Since September 2008, when the financial crisis took on global dimensions, the Group of Twenty has met three times at the level of Heads of State, and with a seeminly impressive array of commitments on tax issues, emergency finance, trade finance, global governance, regulating private capital, and redefining new roles for existing and new global institutions. But what is missing in their response to the global crisis? Who are the real winners and losers? What has really changed, and what hasn't? And are the levels of change commensurate with the tectonic shifts taking place in the global economy and with the degree of impact on the ground? Perhaps more importantly, are these the type of changes to ensure a crisis like this never happens again?
What: What's missing in the response ot the global financial crisis?
Who: Organized by the Halifax Initiative Coalition; co-hosted by The North-South Institute and the University of Ottawa.
When: October 19 - 20, 2009.
Why: The conference will look at current responses to the financial crisis, identify where those responses are falling short, and propose some policy alternatives ahead of Canada hosting the Group of Eight Summit in 2010.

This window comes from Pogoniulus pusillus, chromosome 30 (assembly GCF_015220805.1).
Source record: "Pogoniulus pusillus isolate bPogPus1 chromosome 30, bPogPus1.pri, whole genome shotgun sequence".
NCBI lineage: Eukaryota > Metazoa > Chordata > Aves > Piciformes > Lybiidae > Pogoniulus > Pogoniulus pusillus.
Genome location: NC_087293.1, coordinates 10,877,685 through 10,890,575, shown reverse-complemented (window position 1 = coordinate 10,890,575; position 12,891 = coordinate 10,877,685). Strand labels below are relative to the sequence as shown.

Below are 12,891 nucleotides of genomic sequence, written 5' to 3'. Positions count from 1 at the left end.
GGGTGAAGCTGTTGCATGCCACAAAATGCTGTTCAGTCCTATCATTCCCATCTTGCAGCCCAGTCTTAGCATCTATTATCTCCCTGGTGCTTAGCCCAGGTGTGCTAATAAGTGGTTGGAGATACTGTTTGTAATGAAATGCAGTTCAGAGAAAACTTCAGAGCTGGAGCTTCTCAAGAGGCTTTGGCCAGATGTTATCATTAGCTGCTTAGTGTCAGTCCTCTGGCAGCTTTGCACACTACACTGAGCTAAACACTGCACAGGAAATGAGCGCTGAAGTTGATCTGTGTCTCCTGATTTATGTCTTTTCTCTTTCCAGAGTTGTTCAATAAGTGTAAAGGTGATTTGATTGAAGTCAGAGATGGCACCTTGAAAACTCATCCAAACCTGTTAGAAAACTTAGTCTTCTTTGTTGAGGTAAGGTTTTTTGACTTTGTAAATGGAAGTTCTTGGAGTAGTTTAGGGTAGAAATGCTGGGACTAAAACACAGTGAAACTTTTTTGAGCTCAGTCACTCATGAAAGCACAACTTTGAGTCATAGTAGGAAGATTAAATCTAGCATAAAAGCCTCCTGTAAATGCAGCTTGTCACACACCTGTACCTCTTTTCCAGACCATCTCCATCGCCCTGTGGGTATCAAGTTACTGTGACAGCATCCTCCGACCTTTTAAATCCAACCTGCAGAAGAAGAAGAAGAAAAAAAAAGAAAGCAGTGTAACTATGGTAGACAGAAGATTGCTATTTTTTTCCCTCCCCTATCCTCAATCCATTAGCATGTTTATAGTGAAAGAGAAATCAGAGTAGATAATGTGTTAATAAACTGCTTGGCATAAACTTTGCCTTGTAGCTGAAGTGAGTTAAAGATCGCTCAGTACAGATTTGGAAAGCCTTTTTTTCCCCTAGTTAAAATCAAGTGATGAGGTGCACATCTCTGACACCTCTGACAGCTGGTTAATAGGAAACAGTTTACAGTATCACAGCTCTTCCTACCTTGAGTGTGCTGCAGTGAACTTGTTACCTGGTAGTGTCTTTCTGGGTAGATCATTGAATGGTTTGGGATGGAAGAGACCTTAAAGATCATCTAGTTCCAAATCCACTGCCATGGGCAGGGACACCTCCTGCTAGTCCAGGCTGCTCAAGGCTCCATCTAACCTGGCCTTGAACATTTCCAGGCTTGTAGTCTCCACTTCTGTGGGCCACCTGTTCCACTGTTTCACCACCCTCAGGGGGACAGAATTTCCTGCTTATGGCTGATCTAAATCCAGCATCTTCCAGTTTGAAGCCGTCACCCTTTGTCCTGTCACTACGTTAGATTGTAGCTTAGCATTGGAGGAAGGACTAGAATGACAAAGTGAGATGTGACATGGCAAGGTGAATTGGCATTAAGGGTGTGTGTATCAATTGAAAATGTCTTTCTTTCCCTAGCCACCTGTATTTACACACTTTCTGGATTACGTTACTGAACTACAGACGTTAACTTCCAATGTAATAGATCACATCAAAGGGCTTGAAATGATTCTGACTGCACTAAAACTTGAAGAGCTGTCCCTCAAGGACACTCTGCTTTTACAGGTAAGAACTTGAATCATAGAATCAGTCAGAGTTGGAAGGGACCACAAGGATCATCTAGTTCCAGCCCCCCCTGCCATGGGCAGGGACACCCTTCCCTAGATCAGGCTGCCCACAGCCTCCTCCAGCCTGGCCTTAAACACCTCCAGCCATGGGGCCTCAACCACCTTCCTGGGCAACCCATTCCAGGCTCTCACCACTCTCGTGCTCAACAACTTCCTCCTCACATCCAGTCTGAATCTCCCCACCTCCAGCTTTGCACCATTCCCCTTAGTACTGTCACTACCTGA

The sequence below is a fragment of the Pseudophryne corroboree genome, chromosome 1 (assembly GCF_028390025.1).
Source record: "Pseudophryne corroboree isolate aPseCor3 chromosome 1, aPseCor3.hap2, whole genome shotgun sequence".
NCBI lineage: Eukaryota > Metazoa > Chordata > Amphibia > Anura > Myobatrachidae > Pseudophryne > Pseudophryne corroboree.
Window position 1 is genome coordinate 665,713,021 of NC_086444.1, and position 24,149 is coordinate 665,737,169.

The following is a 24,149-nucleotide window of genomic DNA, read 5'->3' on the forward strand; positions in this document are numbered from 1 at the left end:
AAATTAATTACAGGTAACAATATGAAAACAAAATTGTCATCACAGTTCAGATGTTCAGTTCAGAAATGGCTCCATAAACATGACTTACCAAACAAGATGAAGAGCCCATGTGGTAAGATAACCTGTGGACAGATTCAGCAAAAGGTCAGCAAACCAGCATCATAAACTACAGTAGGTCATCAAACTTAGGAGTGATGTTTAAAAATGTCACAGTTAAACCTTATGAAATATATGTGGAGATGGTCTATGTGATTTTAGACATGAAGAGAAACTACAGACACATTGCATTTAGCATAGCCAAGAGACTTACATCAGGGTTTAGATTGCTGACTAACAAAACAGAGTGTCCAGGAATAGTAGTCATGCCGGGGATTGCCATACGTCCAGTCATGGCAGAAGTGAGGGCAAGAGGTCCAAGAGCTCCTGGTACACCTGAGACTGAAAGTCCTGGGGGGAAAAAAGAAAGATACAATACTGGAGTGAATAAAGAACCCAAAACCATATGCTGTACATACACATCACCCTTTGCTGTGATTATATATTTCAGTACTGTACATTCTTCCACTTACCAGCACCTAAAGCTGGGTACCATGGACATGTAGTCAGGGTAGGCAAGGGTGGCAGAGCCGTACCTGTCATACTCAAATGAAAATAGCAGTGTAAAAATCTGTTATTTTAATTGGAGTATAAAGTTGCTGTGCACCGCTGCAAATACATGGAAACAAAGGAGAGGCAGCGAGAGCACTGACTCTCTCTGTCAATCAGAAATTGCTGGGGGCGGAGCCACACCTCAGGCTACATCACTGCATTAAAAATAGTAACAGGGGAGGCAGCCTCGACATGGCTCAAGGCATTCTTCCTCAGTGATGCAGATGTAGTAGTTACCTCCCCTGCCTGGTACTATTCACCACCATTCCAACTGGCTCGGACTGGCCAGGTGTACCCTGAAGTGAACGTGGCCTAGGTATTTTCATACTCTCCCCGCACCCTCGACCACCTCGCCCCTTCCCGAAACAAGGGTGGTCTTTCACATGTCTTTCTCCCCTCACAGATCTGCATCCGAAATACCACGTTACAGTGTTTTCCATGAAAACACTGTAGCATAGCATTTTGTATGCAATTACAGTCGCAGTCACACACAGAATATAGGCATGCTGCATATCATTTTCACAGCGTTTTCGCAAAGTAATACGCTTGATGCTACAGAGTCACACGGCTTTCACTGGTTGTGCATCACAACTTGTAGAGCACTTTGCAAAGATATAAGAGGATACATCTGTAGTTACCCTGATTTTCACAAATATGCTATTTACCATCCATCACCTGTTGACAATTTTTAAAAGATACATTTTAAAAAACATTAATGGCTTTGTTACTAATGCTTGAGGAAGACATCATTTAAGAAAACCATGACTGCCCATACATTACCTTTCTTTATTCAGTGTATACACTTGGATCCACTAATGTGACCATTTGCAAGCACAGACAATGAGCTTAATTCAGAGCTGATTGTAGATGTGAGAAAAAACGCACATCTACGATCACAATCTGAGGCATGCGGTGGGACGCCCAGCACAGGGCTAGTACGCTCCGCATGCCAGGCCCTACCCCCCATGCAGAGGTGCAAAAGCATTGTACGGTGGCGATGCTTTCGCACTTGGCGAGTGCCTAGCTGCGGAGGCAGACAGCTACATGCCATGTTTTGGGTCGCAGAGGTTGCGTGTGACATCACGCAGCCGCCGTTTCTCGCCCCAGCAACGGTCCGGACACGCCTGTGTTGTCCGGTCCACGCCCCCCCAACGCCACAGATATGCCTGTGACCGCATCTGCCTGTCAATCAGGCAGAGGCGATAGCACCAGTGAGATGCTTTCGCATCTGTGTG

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The Halifax Initiative is greatly indebted to the financial contributions and in-kind support of the following organizations, without whose support this conference would not have been possible.
- Canadian Labour Congress
- Inter Pares
- Canadian Council for International Co-operation - Asia Pacific Working Group
- The North-South Institute
- Results Canada
- The World Federalist Movement - Canada
|The work of the Halifax Initiative Coalition would also not be possible without the support of our core funders: Charles Stewart Mott Foundation, the International Development Research Centre, the Sigrid Rausing Trust, the UN Millennium Campaign and Coalition members.|